We Talked To Three Skinfluencers About Why They Finally Quit Using Instagram Filters

Meet some of the leaders of the acne positive movement.

We Talked To 3 Skin Influencers About Why They're No Longer Using Instagram Filters Shutterstock / ShotPot

Acne positivity influencers are reshaping beauty standards by creating a trend we can all get on board with: natural skin. 

Tired of filtered selfies and warped perceptions of what beauty means, acne-positive influencers are embracing the changes our skin goes through overtime. Some might call them flaws or imperfections, but for the ladies wearing their acne proudly, these blemishes are not something to be criticized. 


Nor are these posts necessarily intending to celebrate acne. Instead, acne positivity is about recognizing that, whether we like it or not, acne exists and it shouldn’t be something anyone feels embarrassed of or pressured to hide.

Meet the 3 acne-positive influencers going bare-faced on the ‘gram and see what they have to say about confidence, self-love, and natural skin. 

Maia Gray who posts her acne positive content on her aptly titled @its_just_acne account ditched filters and editing apps last September and hasn’t looked back. 

“I stopped using filters altogether because I want to be a positive voice for people,” she says. “I want to show people that it is okay to remove the filter. None of us need filters to look and feel beautiful and this is the message I want to spread around social media.”


Gray has been dealing with acne since her early teens and after experiencing intense bullying in school for many years, starting her Instagram account was an opportunity to reclaim her confidence.

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Given how little we see real skin in the media and online, it’s understandable that someone would feel discouraged from sharing their acne online but Gray insists that this should be normalized.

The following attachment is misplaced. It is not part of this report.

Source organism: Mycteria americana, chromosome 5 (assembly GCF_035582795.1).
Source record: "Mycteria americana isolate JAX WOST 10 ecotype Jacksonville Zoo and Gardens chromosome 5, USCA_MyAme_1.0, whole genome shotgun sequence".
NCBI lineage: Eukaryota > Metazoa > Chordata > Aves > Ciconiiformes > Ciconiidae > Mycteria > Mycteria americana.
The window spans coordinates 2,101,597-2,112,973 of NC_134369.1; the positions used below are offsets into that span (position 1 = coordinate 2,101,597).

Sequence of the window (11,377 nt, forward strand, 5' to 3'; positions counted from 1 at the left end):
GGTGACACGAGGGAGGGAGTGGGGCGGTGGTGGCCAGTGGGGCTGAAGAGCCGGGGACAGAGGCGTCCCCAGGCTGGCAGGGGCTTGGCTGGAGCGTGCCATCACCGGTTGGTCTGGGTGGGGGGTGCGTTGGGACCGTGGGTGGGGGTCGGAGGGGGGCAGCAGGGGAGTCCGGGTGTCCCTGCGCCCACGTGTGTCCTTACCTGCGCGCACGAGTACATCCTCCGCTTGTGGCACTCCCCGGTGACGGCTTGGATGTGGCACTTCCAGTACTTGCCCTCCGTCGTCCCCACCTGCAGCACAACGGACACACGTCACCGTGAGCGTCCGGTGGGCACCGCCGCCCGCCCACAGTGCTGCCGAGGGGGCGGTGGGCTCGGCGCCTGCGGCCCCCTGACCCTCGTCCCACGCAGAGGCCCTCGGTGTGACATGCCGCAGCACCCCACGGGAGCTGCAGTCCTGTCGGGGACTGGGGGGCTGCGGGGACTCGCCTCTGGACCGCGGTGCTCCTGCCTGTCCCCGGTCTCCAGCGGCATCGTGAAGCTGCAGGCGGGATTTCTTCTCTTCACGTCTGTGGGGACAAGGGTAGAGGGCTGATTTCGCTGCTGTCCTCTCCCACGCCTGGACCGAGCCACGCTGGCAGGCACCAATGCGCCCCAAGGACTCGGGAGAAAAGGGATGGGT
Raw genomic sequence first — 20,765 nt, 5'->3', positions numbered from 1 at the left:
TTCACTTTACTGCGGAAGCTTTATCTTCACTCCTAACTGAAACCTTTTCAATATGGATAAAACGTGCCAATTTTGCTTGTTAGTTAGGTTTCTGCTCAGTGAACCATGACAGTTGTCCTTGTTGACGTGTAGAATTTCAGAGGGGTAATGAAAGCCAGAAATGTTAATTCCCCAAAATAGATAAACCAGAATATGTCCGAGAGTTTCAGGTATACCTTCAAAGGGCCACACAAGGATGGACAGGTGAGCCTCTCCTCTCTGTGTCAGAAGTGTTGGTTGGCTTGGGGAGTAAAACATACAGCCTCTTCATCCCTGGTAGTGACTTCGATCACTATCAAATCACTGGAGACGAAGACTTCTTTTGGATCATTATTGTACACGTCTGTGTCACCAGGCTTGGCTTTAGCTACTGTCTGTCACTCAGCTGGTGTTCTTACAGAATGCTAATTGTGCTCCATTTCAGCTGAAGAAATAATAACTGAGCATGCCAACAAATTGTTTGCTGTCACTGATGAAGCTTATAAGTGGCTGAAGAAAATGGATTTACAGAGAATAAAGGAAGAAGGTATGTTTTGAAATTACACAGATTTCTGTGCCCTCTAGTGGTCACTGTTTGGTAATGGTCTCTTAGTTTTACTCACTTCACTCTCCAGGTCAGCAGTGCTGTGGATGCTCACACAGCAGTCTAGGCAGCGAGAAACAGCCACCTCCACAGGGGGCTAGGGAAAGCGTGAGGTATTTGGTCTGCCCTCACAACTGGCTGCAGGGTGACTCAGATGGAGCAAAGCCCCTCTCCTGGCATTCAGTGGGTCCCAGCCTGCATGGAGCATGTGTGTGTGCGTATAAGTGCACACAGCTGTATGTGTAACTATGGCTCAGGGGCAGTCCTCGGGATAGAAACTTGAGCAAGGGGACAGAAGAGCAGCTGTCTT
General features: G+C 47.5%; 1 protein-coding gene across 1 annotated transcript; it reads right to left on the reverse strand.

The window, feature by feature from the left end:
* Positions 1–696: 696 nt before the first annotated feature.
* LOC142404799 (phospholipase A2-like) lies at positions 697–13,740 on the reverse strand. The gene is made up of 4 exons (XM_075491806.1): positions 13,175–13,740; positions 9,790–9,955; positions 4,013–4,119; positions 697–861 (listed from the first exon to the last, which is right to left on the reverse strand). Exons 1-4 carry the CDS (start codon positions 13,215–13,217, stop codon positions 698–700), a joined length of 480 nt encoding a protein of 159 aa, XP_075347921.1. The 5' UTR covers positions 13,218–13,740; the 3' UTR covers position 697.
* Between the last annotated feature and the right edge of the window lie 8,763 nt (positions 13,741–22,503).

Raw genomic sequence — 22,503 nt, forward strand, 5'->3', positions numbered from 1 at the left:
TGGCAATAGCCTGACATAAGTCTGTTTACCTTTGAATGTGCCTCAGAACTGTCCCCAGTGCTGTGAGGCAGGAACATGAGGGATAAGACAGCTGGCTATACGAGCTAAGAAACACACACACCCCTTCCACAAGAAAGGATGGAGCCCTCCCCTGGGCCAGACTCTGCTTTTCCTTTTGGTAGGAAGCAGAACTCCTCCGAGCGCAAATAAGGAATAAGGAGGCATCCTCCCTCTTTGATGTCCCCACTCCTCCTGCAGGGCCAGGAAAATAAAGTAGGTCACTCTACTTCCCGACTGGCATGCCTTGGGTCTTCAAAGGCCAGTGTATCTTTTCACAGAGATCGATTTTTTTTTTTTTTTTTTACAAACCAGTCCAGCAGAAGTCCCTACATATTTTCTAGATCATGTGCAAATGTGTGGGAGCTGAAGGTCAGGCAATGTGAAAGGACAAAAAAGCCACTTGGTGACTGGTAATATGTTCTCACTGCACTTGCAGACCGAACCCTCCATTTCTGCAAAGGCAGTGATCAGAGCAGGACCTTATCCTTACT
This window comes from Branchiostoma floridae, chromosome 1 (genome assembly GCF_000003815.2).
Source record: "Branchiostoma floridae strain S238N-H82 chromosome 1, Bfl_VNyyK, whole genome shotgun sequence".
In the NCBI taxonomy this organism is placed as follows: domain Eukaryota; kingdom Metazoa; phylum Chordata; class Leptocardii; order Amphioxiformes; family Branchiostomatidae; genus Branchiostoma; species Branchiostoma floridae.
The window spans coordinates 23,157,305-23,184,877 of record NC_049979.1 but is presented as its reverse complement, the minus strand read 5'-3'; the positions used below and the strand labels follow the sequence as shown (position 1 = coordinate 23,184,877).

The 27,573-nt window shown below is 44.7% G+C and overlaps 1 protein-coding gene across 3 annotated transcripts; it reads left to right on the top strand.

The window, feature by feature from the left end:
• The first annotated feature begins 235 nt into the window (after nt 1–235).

“It's sad that sharing a specific skin condition is deemed as a 'brave' thing to do. It should be something that is a normal thing to do,” she says. “Acne is beautiful and will never be something that will define an individual.”

Patsy Chem who goes by @cystur on Instagram, initially struggled with her mental health when she first got cystic acne.

“I got to a point where I would avoid mirrors,” she tells us. “I learned how to do my entire skincare routine with my eyes closed so I wouldn't have to look at my own reflection. I avoided social interactions and if I did go out I would wear a lot of makeup or try to cover my face with my hair.”


Practicing self-love and embracing the parts of herself that once held her back was freeing for Chem. 

“This helped my mental health a lot as I was simultaneously struggling with an eating disorder, so attempting self-acceptance through this account has been really therapeutic.”


Once she stopped stressing about what others thought, Chem noticed an improvement in her skin and, more importantly, her mental health. The account is even helping her overcome her eating disorder. 

But Chem wants people to know that these acne-positive accounts are not intended to preach from a high-ground of confidence. She shares bad days with her followers, too.

“I honestly feel I've still got a long way to go with self-acceptance so I encourage people to not feel guilty if they haven't reached a stage where they can embrace their acne — because it can be really hard!”